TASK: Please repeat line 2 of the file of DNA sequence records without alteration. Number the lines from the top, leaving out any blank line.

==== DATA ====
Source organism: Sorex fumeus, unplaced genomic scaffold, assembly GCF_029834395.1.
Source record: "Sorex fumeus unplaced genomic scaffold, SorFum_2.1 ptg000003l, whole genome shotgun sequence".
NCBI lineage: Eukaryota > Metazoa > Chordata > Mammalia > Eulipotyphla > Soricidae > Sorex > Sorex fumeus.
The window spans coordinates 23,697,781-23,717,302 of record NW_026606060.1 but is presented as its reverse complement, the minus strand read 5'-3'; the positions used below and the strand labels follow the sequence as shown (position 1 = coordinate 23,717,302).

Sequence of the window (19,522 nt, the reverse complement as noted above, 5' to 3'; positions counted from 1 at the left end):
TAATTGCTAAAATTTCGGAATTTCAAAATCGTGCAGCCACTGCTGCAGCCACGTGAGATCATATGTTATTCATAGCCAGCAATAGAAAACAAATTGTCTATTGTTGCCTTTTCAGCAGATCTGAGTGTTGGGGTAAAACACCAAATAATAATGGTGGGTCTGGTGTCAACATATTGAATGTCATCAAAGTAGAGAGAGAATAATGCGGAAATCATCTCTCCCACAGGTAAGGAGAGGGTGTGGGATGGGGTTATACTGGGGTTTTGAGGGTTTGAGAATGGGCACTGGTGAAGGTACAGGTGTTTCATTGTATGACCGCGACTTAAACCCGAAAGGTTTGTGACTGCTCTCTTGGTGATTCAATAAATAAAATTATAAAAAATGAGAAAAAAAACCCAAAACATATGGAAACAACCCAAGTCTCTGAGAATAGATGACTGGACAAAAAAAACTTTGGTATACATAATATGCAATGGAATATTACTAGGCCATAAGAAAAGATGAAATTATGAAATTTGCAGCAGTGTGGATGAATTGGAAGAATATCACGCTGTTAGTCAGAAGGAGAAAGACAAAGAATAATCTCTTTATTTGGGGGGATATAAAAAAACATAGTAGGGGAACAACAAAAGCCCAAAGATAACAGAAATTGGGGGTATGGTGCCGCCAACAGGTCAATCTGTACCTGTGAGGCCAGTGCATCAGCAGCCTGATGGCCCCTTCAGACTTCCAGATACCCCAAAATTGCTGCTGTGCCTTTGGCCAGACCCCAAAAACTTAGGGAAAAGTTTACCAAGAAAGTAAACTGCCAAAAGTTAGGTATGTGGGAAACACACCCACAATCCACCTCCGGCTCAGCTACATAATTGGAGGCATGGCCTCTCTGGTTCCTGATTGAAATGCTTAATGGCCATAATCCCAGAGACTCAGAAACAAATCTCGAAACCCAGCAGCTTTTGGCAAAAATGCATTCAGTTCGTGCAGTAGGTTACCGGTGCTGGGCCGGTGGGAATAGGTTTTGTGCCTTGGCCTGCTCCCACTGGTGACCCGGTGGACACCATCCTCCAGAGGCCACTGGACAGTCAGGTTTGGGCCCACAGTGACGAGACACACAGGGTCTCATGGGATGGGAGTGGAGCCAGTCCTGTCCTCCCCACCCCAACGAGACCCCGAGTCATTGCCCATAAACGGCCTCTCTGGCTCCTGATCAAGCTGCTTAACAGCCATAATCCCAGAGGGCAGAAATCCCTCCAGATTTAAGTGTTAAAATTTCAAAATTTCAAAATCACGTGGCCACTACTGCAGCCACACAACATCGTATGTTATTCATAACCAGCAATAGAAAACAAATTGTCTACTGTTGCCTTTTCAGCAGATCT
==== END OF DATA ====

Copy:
Source record: "Sorex fumeus unplaced genomic scaffold, SorFum_2.1 ptg000003l, whole genome shotgun sequence".